o Mary Morton than I am," said young Mervale, carelessly. "Where did you get that idea?"
"Why every body says so, George," said Angila.
"Pshaw! every body's saying so don't make it so."
"But he's very attentive to her," replied Angila.
"Well, and if he is," retorted Mervale, "it does not follow that he must be in love with her. You women do jump to conclusions, and make up matches in such a way," he continued, almost angrily.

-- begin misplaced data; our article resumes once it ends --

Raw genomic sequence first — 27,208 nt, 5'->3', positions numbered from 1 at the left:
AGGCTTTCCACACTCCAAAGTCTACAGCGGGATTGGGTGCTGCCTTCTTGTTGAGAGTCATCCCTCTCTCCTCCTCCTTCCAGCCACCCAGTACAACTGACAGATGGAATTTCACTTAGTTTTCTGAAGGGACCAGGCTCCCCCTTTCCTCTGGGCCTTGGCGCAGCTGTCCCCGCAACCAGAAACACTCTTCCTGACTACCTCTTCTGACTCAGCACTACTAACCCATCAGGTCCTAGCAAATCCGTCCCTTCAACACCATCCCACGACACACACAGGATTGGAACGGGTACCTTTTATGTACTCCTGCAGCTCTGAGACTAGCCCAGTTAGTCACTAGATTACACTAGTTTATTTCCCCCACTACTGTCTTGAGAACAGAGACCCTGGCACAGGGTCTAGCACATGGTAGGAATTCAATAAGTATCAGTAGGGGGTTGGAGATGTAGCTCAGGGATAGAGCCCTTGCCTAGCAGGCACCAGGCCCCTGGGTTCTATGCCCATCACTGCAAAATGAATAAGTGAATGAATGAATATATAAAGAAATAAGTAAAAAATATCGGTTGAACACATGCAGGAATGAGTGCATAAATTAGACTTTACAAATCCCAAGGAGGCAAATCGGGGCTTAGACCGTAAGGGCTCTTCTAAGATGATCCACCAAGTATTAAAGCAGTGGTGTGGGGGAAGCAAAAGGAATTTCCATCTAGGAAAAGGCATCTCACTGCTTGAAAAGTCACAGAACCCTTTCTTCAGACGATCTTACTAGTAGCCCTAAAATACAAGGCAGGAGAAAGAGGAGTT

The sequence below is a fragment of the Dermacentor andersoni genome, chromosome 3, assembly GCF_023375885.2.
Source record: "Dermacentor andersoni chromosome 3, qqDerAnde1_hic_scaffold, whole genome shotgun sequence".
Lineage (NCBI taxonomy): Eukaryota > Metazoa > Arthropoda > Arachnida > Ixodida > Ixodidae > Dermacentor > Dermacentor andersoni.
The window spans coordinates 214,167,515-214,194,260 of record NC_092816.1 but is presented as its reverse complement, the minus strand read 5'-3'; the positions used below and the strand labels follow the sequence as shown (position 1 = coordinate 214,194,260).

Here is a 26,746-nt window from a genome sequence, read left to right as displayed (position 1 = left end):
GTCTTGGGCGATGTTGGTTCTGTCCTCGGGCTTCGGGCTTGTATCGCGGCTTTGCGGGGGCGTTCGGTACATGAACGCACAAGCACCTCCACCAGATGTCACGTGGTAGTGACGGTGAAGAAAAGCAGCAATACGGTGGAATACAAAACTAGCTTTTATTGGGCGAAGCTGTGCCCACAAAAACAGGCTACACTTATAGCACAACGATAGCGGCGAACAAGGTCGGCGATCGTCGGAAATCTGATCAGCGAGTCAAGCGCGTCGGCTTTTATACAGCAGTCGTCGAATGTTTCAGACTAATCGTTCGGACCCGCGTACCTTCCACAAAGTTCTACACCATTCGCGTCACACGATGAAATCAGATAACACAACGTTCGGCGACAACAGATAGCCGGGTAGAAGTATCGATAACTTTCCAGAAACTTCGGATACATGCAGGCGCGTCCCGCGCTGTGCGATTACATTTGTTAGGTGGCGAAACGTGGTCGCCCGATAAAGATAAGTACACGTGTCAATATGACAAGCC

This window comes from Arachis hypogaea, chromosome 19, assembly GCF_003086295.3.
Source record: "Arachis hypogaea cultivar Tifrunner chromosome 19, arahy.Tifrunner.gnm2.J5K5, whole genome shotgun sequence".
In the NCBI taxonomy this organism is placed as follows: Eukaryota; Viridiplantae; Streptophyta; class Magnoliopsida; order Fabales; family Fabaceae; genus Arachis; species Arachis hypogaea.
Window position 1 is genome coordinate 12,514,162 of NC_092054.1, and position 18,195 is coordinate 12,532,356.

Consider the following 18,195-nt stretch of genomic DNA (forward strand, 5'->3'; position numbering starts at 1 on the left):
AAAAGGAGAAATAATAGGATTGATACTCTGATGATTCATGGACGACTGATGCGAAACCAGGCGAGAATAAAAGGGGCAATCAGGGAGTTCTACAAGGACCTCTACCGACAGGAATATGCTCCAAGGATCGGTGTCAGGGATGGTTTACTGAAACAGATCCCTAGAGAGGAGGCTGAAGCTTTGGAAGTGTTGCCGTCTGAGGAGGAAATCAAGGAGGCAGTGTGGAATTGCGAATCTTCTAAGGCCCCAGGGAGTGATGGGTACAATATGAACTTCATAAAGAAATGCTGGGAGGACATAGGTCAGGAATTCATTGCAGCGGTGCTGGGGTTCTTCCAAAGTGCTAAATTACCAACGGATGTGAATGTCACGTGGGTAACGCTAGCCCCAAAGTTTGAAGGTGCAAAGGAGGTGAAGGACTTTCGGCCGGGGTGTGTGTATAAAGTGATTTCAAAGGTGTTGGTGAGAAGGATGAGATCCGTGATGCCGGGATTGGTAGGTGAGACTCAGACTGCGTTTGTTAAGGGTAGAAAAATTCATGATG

"I think she likes him," pursued Angila. "I think she would have him."
"Have him! to be sure she would," replied George, in the same tone; not that he considered the young lady particularly in love with his friend, but as if any girl might be glad to have him--for brothers are very apt to view such cases differently from sisters, who refuse young gentlemen for their friends without mercy.
"But he's ugly, you say," continued Mrs. Mervale, sorrowfully, who, old lady as she was, liked a handsome young man, and always lamented when she found m